Comment: Shrinking pool of English talent in the Premier League risks leaving Roy Hodgson to run aground ahead of the 2014 World Cup
The team with the lowest proportion of English players was Newcastle with one. He was sent off
The first round of Premier League fixtures make grim reading for the England manager Roy Hodgson – and all those with a stake in the survival of that endangered species, the English footballer.
Of the 220 players named in starting XIs over the first three days of the season, only 75 were English. Of that number, 19 played for the clubs placed in the top five last season – Manchester United, Manchester City, Chelsea, Arsenal and Tottenham Hotspur. Hodgson may have noted that one of those players, Alex Oxlade-Chamberlain, has already picked up an injury.
Therein lies the problem for the England manager. That figure of 34 per cent is just about enough for those who seek to shift the blame for the national team's failings entirely on to the England manager to say that there are enough players for him to choose from. Unfortunately, there is very little beyond his regular squad.
While in Spain, Germany and France there are much more significant numbers of home-grown, home nationality players playing in their domestic leagues, those three nations also have a huge number of leading players in leagues abroad. There are no current England internationals playing outside the Premier League.
The teams with the highest proportion of English players in their starting XIs on the first weekend were Norwich and Southampton, who both had six each. The lowest was Newcastle, who had just one Englishman in their team to face Manchester City on Monday, Steven Taylor. He was sent off. Alan Pardew later sent on the English substitutes Paul Dummett and Sammy Ameobi.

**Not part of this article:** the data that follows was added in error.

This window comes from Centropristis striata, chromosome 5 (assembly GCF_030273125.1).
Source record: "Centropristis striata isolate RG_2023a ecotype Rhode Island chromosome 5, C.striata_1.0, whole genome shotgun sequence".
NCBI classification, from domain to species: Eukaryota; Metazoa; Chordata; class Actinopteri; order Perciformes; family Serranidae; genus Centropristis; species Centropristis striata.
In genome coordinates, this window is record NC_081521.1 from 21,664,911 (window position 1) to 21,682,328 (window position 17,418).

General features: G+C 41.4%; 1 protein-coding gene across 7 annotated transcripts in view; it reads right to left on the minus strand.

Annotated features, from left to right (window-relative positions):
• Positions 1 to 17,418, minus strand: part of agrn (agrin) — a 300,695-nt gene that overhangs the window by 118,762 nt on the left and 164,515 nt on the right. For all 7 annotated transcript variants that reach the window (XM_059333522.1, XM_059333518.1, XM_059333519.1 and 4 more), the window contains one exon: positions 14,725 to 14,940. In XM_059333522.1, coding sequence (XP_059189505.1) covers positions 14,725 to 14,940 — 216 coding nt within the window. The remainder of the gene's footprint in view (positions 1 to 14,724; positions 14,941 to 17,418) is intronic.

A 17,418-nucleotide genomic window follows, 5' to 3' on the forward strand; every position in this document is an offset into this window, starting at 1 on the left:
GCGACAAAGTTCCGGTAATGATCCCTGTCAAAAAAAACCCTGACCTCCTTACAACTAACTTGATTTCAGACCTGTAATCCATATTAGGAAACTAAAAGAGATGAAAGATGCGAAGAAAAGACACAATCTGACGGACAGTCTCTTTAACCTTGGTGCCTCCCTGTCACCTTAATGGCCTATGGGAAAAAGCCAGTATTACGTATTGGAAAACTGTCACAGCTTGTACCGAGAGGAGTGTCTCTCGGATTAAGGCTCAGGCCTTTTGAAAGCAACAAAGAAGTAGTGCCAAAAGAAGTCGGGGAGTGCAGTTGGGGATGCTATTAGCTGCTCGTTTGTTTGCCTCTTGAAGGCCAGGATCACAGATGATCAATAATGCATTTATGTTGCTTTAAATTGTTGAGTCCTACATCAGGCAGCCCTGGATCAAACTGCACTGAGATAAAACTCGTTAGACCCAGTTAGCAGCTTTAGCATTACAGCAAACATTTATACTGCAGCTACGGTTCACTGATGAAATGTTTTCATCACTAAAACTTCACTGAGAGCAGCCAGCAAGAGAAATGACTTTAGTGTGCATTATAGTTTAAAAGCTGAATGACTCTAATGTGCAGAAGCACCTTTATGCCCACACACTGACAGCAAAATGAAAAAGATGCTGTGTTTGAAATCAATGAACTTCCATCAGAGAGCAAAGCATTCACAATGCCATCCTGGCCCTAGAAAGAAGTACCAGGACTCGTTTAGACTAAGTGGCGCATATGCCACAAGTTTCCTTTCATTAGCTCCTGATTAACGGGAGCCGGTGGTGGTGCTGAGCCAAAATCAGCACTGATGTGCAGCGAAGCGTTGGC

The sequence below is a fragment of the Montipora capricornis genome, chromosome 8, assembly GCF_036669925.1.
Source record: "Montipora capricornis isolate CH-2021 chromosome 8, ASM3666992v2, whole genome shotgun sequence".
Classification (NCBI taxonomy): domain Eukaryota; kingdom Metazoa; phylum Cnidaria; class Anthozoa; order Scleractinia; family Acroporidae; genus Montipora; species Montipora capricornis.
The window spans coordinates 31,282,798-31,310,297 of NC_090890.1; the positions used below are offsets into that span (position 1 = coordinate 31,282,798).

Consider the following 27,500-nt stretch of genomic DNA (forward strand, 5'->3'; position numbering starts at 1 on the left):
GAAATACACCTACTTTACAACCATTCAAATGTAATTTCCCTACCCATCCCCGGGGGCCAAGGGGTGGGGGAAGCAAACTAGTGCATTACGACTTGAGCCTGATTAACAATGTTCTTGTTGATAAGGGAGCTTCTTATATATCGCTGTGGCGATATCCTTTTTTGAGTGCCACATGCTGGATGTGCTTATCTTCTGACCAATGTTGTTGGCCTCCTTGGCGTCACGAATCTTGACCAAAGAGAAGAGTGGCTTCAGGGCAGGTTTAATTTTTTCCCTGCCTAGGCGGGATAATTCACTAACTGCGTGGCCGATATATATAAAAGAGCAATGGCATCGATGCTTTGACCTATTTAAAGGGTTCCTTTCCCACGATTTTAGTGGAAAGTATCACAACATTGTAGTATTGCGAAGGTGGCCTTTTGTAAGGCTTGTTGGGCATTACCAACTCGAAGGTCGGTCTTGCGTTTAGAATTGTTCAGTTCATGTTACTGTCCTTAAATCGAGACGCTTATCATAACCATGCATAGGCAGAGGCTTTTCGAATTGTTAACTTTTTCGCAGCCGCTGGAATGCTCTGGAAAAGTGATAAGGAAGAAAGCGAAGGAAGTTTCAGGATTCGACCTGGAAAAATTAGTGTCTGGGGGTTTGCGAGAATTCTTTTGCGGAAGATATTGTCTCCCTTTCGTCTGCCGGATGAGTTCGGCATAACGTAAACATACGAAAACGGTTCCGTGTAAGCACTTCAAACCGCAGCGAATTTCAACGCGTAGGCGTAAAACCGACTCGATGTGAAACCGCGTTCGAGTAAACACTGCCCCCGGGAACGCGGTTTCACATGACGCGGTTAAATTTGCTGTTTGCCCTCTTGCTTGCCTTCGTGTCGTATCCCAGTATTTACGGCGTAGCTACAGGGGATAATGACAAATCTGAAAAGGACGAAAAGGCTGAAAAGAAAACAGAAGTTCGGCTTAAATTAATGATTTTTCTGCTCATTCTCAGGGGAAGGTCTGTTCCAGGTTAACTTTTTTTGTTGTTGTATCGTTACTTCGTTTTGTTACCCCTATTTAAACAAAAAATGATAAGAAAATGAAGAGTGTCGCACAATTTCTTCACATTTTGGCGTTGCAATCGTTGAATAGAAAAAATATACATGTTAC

At Tottenham, where there was once a policy of signing young British talent, the club have shipped out Tom Huddlestone, Steven Caulker and Jake Livermore (on loan) with the prospect of Jermain Defoe going and even Danny Rose too if Fabio Coentrao arrives as part of the Gareth Bale to Real Madrid deal.
The hope is that the Elite Player Performance Plan [EPPP], which all Premier League clubs have signed up to, will yield results in terms of home-grown players. But as ever the problem is the lack of first-team opportunity for academy players. If EPPP does not start working soon, the status of the English player will only go one way.
The emergence of the 19-year-old Ross Barkley, who shone for Everton on Saturday, is a rare blessing for Hodgson. The midfielder looks the best early outside bet to force his way into the England reckoning, but as things stand there are too few others.
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